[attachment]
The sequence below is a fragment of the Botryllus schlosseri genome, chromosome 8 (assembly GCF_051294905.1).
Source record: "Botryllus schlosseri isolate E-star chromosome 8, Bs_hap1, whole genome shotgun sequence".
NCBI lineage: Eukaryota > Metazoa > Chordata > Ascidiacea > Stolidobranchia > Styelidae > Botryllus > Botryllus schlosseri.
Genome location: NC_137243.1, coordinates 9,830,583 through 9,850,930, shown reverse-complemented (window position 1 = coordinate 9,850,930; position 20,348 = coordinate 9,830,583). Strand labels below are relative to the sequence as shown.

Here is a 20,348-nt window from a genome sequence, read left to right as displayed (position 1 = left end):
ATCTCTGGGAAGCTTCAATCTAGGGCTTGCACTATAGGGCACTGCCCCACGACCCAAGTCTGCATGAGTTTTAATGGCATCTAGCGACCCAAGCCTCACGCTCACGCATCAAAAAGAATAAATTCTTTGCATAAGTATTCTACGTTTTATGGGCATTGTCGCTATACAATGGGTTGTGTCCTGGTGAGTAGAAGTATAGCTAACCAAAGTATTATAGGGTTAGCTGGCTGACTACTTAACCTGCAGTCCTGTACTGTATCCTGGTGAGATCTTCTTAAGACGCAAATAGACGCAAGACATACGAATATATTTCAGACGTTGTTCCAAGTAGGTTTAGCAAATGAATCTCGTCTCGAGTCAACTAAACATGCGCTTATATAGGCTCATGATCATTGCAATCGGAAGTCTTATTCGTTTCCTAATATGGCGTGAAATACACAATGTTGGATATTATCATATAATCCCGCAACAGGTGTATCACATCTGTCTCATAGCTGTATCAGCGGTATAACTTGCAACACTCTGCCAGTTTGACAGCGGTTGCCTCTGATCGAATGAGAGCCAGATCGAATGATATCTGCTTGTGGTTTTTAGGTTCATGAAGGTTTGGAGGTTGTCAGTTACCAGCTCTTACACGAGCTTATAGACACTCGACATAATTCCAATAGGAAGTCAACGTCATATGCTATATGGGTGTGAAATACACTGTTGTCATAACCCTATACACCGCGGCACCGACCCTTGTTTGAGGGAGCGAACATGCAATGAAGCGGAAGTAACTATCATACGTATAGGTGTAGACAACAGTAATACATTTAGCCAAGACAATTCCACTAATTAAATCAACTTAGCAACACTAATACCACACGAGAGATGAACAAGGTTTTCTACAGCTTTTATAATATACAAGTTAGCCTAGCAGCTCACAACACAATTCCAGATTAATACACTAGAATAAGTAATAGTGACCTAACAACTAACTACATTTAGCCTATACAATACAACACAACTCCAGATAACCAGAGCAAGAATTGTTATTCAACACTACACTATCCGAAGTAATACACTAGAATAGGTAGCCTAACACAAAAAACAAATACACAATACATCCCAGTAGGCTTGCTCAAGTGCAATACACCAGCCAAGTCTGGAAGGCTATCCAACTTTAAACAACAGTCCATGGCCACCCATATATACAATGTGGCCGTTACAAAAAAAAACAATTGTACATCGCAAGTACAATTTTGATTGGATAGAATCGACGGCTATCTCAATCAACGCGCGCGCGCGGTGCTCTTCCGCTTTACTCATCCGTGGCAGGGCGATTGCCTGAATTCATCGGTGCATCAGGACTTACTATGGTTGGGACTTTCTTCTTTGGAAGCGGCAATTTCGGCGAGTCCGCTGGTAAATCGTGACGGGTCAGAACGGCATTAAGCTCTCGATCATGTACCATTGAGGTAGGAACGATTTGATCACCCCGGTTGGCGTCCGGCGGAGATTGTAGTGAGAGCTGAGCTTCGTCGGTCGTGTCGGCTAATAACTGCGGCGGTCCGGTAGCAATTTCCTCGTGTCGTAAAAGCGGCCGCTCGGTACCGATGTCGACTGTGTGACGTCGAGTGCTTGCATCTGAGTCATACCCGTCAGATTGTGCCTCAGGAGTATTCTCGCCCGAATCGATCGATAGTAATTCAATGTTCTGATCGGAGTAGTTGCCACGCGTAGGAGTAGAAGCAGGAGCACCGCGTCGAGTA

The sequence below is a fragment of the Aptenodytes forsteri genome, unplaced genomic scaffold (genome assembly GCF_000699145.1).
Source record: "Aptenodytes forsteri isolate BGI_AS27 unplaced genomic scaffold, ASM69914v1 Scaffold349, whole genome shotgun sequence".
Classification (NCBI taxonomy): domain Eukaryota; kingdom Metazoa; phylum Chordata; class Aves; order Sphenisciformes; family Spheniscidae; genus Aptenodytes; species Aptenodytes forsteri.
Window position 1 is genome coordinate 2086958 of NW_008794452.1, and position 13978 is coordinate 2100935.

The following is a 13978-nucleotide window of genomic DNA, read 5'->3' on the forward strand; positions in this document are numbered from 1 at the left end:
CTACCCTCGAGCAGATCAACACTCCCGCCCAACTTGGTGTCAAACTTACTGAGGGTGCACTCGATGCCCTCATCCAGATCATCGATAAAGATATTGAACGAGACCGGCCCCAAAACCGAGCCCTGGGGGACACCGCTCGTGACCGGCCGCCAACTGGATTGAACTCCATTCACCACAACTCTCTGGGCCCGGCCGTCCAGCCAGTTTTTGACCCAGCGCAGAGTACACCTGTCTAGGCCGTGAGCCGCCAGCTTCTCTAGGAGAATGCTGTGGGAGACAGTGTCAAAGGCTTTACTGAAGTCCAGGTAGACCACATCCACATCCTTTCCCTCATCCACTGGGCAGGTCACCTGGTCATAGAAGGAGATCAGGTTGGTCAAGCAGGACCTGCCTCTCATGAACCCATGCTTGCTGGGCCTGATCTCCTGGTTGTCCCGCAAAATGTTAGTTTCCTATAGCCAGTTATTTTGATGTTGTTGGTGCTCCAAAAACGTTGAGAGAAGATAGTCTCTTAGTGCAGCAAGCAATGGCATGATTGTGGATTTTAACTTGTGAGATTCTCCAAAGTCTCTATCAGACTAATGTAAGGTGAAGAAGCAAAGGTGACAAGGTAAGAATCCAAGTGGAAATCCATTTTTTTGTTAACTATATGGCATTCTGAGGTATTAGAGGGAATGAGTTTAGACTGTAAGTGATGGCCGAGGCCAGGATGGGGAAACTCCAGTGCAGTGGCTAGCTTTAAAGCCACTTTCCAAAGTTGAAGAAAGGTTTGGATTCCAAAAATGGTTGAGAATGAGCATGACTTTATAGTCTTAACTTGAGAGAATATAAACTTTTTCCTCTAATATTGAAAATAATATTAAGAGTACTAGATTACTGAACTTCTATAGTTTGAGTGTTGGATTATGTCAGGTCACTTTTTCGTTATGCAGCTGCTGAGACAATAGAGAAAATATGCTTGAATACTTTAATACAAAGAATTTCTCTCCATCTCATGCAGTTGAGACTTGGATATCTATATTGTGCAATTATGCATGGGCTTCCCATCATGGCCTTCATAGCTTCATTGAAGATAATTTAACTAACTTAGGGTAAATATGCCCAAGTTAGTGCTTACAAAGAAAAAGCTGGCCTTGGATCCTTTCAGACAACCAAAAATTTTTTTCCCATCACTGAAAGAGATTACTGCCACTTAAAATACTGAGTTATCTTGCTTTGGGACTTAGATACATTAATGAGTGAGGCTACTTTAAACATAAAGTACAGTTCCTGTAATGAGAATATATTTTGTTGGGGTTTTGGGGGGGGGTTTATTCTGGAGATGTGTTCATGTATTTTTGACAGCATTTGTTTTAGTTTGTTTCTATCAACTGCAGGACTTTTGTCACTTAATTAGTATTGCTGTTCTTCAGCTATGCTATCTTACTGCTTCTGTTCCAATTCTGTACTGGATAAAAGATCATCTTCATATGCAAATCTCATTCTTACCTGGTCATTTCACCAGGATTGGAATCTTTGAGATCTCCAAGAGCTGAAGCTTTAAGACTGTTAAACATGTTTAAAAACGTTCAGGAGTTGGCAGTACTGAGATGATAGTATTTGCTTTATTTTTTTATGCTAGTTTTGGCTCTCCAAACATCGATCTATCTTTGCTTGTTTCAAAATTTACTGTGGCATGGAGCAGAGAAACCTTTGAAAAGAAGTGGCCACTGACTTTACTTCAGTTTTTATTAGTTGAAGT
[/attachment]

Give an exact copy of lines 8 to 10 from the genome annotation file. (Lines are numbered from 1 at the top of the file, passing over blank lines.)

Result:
Source record: "Aptenodytes forsteri isolate BGI_AS27 unplaced genomic scaffold, ASM69914v1 Scaffold349, whole genome shotgun sequence".
Classification (NCBI taxonomy): domain Eukaryota; kingdom Metazoa; phylum Chordata; class Aves; order Sphenisciformes; family Spheniscidae; genus Aptenodytes; species Aptenodytes forsteri.
Window position 1 is genome coordinate 2086958 of NW_008794452.1, and position 13978 is coordinate 2100935.